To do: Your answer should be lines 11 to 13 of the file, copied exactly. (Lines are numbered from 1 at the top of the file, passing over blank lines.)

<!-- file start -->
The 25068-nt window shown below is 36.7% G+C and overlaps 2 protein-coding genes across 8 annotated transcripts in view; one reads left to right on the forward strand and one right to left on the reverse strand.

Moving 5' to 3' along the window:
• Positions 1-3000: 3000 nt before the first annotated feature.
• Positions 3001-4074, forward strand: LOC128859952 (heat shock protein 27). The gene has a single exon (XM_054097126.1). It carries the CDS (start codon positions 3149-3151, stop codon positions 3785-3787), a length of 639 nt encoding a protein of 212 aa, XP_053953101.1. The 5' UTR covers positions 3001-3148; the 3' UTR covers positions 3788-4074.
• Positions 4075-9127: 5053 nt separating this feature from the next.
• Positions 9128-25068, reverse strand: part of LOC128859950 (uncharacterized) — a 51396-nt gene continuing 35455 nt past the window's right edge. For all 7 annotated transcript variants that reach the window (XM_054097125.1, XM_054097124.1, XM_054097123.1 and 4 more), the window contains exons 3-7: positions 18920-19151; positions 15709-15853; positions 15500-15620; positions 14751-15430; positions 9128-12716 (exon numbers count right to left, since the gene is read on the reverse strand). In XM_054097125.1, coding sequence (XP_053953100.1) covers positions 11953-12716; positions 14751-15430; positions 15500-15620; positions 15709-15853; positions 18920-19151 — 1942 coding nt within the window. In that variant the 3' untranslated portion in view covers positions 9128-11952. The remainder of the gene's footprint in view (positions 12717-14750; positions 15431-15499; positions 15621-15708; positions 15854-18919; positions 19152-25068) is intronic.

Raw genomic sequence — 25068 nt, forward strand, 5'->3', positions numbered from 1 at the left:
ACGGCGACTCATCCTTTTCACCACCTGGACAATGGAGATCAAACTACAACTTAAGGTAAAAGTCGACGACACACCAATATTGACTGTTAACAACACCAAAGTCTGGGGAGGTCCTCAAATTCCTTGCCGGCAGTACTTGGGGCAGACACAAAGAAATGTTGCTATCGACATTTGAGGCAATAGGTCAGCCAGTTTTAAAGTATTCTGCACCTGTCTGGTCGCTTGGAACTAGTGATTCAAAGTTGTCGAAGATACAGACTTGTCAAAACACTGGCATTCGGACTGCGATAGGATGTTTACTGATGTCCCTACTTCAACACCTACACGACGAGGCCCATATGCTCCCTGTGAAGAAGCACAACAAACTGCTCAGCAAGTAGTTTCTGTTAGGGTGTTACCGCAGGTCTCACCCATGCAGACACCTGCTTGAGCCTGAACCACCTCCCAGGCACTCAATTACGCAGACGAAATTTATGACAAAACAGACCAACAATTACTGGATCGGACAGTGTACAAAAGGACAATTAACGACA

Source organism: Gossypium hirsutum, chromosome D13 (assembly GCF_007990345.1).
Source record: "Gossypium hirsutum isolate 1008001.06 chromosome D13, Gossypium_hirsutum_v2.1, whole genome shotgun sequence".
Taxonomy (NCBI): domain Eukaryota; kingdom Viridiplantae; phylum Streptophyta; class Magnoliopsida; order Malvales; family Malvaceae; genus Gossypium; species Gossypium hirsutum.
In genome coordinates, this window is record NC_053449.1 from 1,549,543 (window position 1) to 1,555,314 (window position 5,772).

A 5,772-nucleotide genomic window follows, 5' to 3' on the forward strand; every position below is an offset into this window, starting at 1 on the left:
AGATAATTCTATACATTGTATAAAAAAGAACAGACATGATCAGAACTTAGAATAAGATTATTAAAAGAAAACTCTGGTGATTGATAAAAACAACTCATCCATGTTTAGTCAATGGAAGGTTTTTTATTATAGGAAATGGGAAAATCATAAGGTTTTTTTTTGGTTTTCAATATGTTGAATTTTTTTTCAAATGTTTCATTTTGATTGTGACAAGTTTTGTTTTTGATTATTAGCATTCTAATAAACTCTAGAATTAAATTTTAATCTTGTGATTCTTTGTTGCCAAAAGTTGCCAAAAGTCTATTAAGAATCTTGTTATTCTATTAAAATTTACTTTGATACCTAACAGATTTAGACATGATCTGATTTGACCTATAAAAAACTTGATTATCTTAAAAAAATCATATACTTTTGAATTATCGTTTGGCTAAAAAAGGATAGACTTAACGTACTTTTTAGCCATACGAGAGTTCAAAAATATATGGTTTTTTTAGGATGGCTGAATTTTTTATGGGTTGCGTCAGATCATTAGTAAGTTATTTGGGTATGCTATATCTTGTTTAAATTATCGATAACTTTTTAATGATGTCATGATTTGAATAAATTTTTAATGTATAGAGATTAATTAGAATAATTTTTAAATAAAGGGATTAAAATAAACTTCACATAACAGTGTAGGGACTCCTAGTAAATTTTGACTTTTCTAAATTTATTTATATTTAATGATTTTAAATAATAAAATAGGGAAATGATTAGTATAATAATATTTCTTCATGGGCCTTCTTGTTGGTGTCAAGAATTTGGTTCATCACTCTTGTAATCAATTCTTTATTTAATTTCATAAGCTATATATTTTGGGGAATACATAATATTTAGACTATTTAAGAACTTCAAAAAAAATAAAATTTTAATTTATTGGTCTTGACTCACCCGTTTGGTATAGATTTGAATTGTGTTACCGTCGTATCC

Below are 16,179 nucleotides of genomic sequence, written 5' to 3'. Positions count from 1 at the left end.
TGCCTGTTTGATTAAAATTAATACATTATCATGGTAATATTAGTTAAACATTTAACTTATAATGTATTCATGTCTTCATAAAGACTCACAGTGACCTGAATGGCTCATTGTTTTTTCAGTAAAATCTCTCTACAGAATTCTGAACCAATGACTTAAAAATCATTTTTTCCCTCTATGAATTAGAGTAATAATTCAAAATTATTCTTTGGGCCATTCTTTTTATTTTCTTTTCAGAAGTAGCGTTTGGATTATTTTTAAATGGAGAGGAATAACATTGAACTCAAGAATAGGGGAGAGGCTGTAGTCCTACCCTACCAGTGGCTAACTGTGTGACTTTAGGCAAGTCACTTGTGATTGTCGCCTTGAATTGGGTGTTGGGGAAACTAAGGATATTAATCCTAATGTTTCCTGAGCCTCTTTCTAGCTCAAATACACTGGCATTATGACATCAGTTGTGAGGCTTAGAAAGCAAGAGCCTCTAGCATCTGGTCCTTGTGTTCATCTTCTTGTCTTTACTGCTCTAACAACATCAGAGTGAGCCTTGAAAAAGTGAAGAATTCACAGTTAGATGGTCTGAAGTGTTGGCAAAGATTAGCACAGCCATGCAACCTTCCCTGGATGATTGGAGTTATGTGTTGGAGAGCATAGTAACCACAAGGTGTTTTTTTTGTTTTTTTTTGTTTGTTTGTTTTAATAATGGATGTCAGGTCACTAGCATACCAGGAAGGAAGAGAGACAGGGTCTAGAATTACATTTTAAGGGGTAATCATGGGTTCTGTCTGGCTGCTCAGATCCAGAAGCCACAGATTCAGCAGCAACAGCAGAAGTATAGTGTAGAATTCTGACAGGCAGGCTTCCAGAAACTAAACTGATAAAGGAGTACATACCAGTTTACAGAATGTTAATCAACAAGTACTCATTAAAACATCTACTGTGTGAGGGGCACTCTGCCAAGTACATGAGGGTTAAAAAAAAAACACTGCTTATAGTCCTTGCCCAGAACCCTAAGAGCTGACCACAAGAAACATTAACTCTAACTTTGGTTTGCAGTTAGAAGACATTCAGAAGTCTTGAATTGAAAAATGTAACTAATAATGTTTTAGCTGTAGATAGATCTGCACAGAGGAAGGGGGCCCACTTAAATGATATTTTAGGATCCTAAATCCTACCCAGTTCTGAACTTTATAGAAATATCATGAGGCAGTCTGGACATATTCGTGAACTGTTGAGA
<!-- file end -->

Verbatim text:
Taxonomy (NCBI): domain Eukaryota; kingdom Viridiplantae; phylum Streptophyta; class Magnoliopsida; order Malvales; family Malvaceae; genus Gossypium; species Gossypium hirsutum.
In genome coordinates, this window is record NC_053449.1 from 1,549,543 (window position 1) to 1,555,314 (window position 5,772).

A 5,772-nucleotide genomic window follows, 5' to 3' on the forward strand; every position below is an offset into this window, starting at 1 on the left: